facts about police brutality

10 Damaging Facts about Police Brutality

Excessive or unwarranted (and often illegal) use of force against civilians by police officers is known as police brutality. Types of police brutality range from assault and battery to torture and murder. Broader definitions include harassment and verbal abuse. Here are some terrifying facts about police brutality.

1. Police brutality is absolutely a problem.

In the United States, police killed an astonishing 1,099 people in 2019.

2. There is certainly a racial divide.

African American people are three times more likely to be killed by a police officer than white people. In addition, 21% of victims that were black were unarmed while only 14% of white victims were unarmed.

3. Police representatives rarely get convicted.

In all cases of police killings in 2015, police officers were not convicted in 99% of them.

police brutality facts

4. Racist problems run deep.

The Great Migration (between 1916 and 1970) of African Americans from the South into urban areas of the North and West in America shaped the interactions between African Americans and urban police departments. The police department (comprised of mostly white officers) were not accustomed to the presence of African American and used fear and hostility as a means of reaction. Police departments of the north presumed that African American men had an inherent tendency towards criminal behavior.

5. The problems largely grew after WWII.

Following World War II, the incidences of police brutality increased in frequency for a wide variety of reasons.

6. It’s believed to be an issue of class, too.

Victims of police brutality, including not only African American people (whites and other ethnic groups too), typically come from a poor or a low income background. They have typically lacked the political influence and the financial resources required to publicize their comments on police brutality effectively.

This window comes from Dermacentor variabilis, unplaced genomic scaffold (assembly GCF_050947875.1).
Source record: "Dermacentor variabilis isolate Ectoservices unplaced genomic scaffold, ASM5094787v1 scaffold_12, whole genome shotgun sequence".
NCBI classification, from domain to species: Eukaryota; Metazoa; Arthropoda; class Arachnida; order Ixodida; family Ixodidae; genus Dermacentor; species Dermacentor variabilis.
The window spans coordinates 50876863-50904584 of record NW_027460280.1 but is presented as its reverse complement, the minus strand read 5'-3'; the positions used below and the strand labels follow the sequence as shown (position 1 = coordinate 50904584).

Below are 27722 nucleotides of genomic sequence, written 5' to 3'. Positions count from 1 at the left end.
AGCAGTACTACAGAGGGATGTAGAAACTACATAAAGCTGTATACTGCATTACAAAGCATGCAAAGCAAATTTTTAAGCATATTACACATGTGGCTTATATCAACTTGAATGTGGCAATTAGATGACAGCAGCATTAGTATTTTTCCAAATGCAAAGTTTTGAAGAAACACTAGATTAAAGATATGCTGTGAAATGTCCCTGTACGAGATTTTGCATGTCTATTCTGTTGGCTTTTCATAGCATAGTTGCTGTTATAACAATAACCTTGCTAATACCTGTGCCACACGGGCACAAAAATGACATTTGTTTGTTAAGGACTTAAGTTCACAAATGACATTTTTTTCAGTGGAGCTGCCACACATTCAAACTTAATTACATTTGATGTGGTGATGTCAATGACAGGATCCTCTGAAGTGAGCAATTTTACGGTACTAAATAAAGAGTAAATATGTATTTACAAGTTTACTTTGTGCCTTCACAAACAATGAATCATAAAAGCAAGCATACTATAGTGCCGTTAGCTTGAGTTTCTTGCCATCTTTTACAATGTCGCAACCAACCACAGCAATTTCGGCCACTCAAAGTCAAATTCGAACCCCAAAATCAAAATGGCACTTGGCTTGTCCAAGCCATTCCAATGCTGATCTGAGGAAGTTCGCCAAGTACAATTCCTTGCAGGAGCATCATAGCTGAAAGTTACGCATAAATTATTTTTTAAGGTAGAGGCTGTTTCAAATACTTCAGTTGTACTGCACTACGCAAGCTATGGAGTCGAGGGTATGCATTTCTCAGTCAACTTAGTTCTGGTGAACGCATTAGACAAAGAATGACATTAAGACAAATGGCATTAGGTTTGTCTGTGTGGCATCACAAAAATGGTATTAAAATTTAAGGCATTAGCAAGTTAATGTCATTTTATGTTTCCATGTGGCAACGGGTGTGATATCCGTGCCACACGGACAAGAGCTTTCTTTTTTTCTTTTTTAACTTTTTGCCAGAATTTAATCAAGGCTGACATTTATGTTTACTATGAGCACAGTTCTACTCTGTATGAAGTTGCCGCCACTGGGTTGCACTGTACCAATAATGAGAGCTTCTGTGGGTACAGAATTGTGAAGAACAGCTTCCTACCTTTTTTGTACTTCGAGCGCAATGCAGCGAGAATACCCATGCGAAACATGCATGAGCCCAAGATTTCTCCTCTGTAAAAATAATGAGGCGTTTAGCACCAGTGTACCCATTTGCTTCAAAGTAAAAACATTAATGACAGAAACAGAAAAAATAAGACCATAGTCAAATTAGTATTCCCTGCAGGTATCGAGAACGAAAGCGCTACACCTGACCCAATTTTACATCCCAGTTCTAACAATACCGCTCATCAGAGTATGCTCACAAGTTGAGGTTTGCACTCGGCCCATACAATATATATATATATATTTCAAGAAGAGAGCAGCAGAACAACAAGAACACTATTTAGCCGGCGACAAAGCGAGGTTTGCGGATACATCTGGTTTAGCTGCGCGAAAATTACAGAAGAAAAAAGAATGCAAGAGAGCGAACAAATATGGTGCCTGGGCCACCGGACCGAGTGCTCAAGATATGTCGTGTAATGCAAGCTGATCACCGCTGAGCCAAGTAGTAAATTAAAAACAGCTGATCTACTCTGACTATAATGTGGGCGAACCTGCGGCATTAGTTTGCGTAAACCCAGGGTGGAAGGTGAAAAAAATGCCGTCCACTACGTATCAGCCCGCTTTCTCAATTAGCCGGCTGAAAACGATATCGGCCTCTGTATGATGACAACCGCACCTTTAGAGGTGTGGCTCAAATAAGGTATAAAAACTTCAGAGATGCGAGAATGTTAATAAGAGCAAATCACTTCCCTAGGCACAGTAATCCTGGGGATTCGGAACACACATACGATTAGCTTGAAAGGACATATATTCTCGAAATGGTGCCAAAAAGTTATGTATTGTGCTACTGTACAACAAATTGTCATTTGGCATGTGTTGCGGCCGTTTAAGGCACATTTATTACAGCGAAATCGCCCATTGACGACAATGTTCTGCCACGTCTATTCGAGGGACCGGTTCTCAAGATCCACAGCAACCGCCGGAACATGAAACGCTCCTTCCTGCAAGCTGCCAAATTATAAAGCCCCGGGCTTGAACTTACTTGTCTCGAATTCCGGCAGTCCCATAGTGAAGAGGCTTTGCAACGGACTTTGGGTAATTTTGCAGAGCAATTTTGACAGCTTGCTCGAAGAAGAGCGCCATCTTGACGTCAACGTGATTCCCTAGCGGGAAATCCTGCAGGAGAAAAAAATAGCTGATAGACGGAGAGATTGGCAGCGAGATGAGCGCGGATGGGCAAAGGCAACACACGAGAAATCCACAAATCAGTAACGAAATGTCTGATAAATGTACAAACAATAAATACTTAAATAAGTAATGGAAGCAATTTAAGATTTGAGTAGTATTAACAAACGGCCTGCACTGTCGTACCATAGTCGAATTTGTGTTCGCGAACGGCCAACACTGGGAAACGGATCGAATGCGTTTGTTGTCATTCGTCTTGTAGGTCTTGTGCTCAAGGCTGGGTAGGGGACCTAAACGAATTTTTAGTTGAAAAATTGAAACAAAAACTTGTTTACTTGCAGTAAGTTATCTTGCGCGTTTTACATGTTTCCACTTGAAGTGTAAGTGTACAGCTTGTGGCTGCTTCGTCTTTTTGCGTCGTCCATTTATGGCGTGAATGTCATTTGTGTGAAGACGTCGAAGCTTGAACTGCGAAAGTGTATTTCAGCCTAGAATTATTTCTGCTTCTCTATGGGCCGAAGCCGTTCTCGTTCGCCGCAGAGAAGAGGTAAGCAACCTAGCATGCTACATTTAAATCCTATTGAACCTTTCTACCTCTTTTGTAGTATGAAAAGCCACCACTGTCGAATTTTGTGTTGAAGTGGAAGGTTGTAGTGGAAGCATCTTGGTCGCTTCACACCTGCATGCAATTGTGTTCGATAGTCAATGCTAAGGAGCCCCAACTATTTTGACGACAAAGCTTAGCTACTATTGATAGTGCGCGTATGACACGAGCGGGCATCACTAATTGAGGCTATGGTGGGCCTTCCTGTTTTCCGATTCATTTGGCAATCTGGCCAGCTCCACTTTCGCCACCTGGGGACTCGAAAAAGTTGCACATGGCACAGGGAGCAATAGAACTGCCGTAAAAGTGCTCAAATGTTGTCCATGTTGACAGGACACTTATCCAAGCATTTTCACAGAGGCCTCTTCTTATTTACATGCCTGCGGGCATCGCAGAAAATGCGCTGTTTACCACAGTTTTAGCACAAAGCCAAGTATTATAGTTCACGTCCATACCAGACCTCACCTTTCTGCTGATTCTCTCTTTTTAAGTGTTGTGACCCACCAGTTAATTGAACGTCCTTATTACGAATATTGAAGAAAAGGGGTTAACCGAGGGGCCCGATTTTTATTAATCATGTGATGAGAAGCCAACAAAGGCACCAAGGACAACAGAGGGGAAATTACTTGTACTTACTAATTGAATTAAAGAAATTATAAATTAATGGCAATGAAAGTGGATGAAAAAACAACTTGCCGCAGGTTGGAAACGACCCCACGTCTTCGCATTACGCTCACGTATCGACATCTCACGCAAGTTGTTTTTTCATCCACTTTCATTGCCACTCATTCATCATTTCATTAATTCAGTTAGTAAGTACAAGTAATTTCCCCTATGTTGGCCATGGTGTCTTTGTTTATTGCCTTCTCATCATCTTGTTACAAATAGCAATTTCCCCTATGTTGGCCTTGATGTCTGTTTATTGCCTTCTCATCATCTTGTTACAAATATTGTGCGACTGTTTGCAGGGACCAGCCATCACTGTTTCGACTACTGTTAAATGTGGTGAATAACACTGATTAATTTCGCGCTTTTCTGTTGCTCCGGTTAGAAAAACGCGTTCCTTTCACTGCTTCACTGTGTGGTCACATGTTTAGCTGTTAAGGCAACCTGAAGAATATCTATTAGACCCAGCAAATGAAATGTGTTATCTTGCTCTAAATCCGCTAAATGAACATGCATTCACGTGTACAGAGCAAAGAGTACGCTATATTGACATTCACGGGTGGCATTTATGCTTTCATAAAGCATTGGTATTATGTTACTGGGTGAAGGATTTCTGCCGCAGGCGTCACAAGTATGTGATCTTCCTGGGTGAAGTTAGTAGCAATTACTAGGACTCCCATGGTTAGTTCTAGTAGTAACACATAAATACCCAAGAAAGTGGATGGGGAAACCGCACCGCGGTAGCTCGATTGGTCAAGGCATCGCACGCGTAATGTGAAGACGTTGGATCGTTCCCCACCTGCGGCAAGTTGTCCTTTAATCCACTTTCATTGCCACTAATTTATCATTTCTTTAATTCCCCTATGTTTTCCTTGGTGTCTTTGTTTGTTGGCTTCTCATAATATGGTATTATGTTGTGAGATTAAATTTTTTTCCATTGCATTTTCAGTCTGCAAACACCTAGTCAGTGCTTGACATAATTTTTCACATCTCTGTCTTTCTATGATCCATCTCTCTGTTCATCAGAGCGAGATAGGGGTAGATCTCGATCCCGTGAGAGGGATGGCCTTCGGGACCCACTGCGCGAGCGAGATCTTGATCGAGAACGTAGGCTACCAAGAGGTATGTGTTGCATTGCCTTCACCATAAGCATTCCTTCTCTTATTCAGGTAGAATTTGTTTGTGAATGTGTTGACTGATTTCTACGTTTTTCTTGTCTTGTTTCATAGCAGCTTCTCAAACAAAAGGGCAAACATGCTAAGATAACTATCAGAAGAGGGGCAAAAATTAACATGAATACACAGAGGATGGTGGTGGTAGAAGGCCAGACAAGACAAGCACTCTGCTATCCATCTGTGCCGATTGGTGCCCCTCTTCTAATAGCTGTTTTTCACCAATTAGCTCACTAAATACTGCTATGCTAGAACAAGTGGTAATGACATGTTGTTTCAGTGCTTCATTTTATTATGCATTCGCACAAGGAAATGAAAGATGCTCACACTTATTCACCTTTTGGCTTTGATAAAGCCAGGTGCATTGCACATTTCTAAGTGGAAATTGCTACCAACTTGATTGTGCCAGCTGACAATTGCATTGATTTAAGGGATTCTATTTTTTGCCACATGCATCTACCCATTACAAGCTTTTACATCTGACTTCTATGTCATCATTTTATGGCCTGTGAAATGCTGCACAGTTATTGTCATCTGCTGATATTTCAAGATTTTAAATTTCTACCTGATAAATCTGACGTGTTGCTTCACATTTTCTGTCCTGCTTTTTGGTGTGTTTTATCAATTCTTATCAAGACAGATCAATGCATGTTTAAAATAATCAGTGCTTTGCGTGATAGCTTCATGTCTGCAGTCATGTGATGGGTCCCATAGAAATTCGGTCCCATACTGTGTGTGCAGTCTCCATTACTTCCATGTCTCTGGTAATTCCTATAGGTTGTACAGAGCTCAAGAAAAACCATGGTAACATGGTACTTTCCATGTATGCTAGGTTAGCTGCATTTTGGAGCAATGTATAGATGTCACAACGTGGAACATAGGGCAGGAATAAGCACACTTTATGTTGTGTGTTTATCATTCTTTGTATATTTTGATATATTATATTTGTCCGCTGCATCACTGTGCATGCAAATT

7. Black Lives Matter emerged as a way to fight back with protest.

The death of Michael Brown, an unarmed black teenager, triggered protests nationally back in 2014. A powerful and crucial social movement was launched by activists after his death, which is now known as “Black Lives Matter”.

8. Justice prevailed, but the damage was done.

Back in 1991, a man named Rodney King was beaten by numerous police officers after he led police on a car chase throughout LA county. A video of the beating was recorded, and King was in critical condition, suffering 11 fracturing and other injuries. Two officers were sentenced to 30 months in prison, and King was awarded $3.8 million in compensatory damages.

9. George Floyd’s murder changed everything.

George Floyd, the African-American killed by police on 25th May 2020 in Minneapolis, Minnesota has sparked mass protests and rioting across the US.  It’s being reported that this level of racial civil unrest has not been seen since the 1968 assassination of Martin Luther King.

peaceful Protestors giving police flowers

10. Floyd’s killer eventually faced justice.

Derek Chauvin, a former police officer, was eventually imprisoned for the murder of George Floyd – and imprisoned for 22 and a half years in jail.

FAQs about Police Brutality

What are the main forms of police brutality?

Unfortunately - it takes many forms - including wrongful searching of suspects, excessive force, racial discrimination and even sexual assault.

Is it possible to sue for police brutality?

It all depends on the state in which an event took place. For example, it is possible to sue on the grounds of a civil rights violation in the state of California.

How common is police brutality or misconduct?

It’s thought that as many as 20% of all police officers in the US will face claims of misconduct during their careers.

Do you know any interesting police brutality facts? Share them in the comments below!

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This page was last modified on September 17, 2021. Suggest an edit

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